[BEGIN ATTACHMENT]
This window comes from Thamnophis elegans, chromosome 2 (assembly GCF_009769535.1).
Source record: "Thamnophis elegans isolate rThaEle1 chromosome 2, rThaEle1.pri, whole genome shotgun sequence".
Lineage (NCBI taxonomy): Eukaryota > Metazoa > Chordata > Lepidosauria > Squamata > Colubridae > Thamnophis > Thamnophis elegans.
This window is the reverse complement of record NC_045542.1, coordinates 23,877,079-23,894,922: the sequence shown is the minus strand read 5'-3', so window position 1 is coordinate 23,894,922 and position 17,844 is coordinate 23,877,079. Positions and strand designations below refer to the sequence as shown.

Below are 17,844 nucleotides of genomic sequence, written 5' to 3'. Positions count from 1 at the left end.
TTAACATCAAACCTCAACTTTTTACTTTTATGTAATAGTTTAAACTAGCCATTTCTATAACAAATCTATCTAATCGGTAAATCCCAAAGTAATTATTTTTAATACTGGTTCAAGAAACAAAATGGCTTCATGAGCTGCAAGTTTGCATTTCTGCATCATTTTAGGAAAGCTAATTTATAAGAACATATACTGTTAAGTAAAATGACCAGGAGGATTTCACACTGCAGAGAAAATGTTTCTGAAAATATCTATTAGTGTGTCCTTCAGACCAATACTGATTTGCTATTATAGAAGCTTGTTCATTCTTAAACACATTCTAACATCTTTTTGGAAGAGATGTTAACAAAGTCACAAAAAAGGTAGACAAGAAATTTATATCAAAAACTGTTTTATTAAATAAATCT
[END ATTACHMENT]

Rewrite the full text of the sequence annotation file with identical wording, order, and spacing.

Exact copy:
This window comes from Thamnophis elegans, chromosome 2 (assembly GCF_009769535.1).
Source record: "Thamnophis elegans isolate rThaEle1 chromosome 2, rThaEle1.pri, whole genome shotgun sequence".
Lineage (NCBI taxonomy): Eukaryota > Metazoa > Chordata > Lepidosauria > Squamata > Colubridae > Thamnophis > Thamnophis elegans.
This window is the reverse complement of record NC_045542.1, coordinates 23,877,079-23,894,922: the sequence shown is the minus strand read 5'-3', so window position 1 is coordinate 23,894,922 and position 17,844 is coordinate 23,877,079. Positions and strand designations below refer to the sequence as shown.

Below are 17,844 nucleotides of genomic sequence, written 5' to 3'. Positions count from 1 at the left end.
TTAACATCAAACCTCAACTTTTTACTTTTATGTAATAGTTTAAACTAGCCATTTCTATAACAAATCTATCTAATCGGTAAATCCCAAAGTAATTATTTTTAATACTGGTTCAAGAAACAAAATGGCTTCATGAGCTGCAAGTTTGCATTTCTGCATCATTTTAGGAAAGCTAATTTATAAGAACATATACTGTTAAGTAAAATGACCAGGAGGATTTCACACTGCAGAGAAAATGTTTCTGAAAATATCTATTAGTGTGTCCTTCAGACCAATACTGATTTGCTATTATAGAAGCTTGTTCATTCTTAAACACATTCTAACATCTTTTTGGAAGAGATGTTAACAAAGTCACAAAAAAGGTAGACAAGAAATTTATATCAAAAACTGTTTTATTAAATAAATCT